Contrary to what CARE members have stated, we are only at the beginning of this process and everyone will get a chance to be heard. No one gets hoodwinked into a runway extension unless they just aren’t paying attention. Like CARE, I also encourage people to get informed and involved.
A quality education on the subject wouldn’t hurt either.
Below is the email that started it all
Mayor Baum, members of City Council and Staff,
As a member of the Airport Advisory Board, I’d like to know – or remind council and the public – of our role in the upcoming Master Plan process. Are all airport related items to be picked over before they come to us by this proposed “ “?
You recently heard about 2 hours of comments about the airport expansion, some of which was factually inaccurate, and you voted 6-1 to approve the FAA funding of the Master Plan – INCLUDING the option for a runway extension. By reading the memo in your 8/10 package, it appears this CAC, which will include “CARE”, who is against the runway extension, will have the first crack at the Master Plan before the AAB does. Doesn’t that seem a little backwards? Or is a group, which in large part is made up of non-Longmont residents, have precedent over an advisory board of City Council appointed Longmont residents?
But the motion that a CARE representative was to have a “seat” at the Airport Master Plan scope meetings with city staff.”Levison made needs to be made clear to all involved, as it appears it was taken quite differently than stated. In an email by CARE’s representative David Hignite, he said “Based on Councilwoman’s Sarah Levison’s motion and subsequent approval by City Council (6-1) at the 07/27/2010 City Council meeting,
This was not the motion. The motion, and I quote, was “MOVE THAT WE HAVE A MEMBER OF THAT ACTIVIST GROUP THAT’S BEEN FORMED, ASKED TO JOIN WITH STAFF AND THE AIRPORT ADVISORY BOARD TO WORK ON THIS GRANT PROPOSAL TO THE FAA.” She then added “The group quickly chose 1 person to come to the meetings and be part of the process, help disseminate the information.” The “process” was the grant proposal. The “dissemination” was to CARE members. Watch/listen to the meeting and this is clear.
Personally, I think this CAC is a waste of people’s time and effort. None of you were on council during the last Master Plan process, so maybe you aren’t familiar with how it goes, or how it went. It was obvious that the people speaking at council that night had no idea of how the process moves. There are no secret meetings, there is no hidden agenda from the public. Everyone who wants to be heard gets heard, their comments are all part of the public record. This includes all of the entities who would be part of this CAC. The misconception put out that night was that the consultant was also a developer and would somehow benefit from a runway extension. This is complete nonsense.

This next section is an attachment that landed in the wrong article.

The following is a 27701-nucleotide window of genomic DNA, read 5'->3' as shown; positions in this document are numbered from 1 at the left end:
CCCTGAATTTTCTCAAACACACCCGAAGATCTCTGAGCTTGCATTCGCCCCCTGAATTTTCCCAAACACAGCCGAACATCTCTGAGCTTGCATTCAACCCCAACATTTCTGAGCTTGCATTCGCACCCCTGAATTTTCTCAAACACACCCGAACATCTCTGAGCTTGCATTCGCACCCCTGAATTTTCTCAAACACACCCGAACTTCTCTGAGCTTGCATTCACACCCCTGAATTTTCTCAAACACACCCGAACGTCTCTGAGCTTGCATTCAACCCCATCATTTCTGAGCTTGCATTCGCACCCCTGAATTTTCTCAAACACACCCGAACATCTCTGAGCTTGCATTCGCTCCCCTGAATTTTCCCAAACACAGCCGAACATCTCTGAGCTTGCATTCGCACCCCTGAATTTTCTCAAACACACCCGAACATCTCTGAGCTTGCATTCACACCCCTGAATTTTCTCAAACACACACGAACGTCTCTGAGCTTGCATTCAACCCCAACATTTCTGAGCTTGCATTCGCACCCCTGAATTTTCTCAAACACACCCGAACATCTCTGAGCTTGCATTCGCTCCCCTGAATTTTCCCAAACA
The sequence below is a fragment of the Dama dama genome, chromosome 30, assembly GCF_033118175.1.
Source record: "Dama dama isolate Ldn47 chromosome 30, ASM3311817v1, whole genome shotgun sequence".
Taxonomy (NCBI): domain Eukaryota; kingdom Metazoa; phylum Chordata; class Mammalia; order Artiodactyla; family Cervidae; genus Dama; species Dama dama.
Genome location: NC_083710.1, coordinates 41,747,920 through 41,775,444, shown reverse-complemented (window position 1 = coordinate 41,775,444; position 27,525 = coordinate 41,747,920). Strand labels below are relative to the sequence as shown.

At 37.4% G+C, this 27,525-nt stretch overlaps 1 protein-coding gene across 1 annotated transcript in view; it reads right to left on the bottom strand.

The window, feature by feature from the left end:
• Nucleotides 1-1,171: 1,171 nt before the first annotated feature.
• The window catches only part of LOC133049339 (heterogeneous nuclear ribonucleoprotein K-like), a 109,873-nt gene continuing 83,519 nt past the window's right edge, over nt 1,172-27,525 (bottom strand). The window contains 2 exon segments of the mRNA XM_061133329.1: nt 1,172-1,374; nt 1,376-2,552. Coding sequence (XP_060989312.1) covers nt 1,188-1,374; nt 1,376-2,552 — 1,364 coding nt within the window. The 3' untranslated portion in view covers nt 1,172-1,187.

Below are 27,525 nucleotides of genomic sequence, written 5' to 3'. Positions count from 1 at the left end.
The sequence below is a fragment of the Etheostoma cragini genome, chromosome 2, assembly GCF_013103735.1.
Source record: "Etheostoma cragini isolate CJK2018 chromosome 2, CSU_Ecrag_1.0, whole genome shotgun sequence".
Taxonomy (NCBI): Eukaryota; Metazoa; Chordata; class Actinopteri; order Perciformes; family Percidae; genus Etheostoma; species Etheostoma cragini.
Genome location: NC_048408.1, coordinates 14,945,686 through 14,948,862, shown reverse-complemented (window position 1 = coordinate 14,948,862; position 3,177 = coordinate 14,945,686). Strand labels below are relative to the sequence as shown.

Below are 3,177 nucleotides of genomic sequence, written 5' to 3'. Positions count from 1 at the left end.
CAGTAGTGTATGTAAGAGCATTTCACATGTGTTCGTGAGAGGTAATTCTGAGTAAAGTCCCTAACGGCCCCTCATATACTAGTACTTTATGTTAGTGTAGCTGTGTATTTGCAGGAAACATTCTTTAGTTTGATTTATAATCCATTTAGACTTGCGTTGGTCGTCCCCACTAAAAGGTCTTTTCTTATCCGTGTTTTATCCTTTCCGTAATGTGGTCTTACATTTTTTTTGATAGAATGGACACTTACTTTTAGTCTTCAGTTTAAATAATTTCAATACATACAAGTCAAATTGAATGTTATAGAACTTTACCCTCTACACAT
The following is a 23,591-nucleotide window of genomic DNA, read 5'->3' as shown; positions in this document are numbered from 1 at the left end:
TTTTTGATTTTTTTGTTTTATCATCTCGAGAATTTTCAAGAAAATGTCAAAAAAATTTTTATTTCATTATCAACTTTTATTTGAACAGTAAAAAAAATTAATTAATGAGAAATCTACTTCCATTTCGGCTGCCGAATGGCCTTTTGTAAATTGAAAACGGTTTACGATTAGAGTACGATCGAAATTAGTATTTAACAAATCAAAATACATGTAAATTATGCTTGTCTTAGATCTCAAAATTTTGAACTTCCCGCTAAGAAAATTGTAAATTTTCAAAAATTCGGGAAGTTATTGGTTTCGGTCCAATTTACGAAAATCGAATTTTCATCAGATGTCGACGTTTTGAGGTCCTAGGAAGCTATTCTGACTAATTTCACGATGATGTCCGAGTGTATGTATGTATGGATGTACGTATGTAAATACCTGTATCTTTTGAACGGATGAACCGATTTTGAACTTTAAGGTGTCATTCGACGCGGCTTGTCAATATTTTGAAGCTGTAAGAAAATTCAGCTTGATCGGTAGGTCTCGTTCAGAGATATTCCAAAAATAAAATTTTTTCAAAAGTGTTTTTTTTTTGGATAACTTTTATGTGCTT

The consultant will take input from all interested parties, including the AAB and the public at several public meetings, and present a Master Plan. The City Council can then decide what to keep and delete from it, which is exactly what occurred last time. Last time the sitting council decided against a runway extension, even though the AAB endorsed it and it was in the proposed Master Plan. Unfortunately, some in the public have come to the false conclusion that if it’s in the Master Plan it’s a done deal and the Council has to accept it – no line item veto. Again, this is false.
But first we have to have a Master Plan for the AAB, the CAC, and the public to debate – we are not even close, we haven’t even started. By listening to the public comment so far, you’d think we are ready to pour concrete. We are years from that even if you as a council approve a Master Plan with a runway extension. There will be lots of time to publicly discuss this issue and very likely it will be a campaign issue in 2011, possibly even the 2013 City Council elections. Transparency will not be a problem. No one gets hoodwinked into a runway extension, unless they just aren’t paying attention.
I believe in saying what you mean and meaning what you say. So I’d like the motion to mean exactly how it was stated and voted on – not perhaps what Ms. Levison meant, or what members of CARE think it should be.
Regards, Chris Rodriguez